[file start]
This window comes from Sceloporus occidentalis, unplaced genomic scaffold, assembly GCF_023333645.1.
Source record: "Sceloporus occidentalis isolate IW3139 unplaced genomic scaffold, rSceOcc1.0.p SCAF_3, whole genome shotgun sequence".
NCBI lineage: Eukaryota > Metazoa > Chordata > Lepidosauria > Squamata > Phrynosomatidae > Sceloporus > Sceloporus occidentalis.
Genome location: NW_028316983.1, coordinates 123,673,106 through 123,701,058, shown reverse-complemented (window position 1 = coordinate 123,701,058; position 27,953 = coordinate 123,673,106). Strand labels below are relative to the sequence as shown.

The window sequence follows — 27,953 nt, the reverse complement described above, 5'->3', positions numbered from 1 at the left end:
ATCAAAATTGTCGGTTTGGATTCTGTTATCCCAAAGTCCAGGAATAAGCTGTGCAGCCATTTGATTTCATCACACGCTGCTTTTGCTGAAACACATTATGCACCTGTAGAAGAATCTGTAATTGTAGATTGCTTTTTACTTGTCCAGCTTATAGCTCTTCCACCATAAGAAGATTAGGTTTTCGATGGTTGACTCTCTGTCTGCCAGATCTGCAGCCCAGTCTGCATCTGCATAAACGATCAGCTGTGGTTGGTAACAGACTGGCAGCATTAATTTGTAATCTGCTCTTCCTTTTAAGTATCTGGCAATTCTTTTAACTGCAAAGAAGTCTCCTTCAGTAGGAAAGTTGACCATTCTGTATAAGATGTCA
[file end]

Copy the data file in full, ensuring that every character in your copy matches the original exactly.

This window comes from Sceloporus occidentalis, unplaced genomic scaffold, assembly GCF_023333645.1.
Source record: "Sceloporus occidentalis isolate IW3139 unplaced genomic scaffold, rSceOcc1.0.p SCAF_3, whole genome shotgun sequence".
NCBI lineage: Eukaryota > Metazoa > Chordata > Lepidosauria > Squamata > Phrynosomatidae > Sceloporus > Sceloporus occidentalis.
Genome location: NW_028316983.1, coordinates 123,673,106 through 123,701,058, shown reverse-complemented (window position 1 = coordinate 123,701,058; position 27,953 = coordinate 123,673,106). Strand labels below are relative to the sequence as shown.

The window sequence follows — 27,953 nt, the reverse complement described above, 5'->3', positions numbered from 1 at the left end:
ATCAAAATTGTCGGTTTGGATTCTGTTATCCCAAAGTCCAGGAATAAGCTGTGCAGCCATTTGATTTCATCACACGCTGCTTTTGCTGAAACACATTATGCACCTGTAGAAGAATCTGTAATTGTAGATTGCTTTTTACTTGTCCAGCTTATAGCTCTTCCACCATAAGAAGATTAGGTTTTCGATGGTTGACTCTCTGTCTGCCAGATCTGCAGCCCAGTCTGCATCTGCATAAACGATCAGCTGTGGTTGGTAACAGACTGGCAGCATTAATTTGTAATCTGCTCTTCCTTTTAAGTATCTGGCAATTCTTTTAACTGCAAAGAAGTCTCCTTCAGTAGGAAAGTTGACCATTCTGTATAAGATGTCA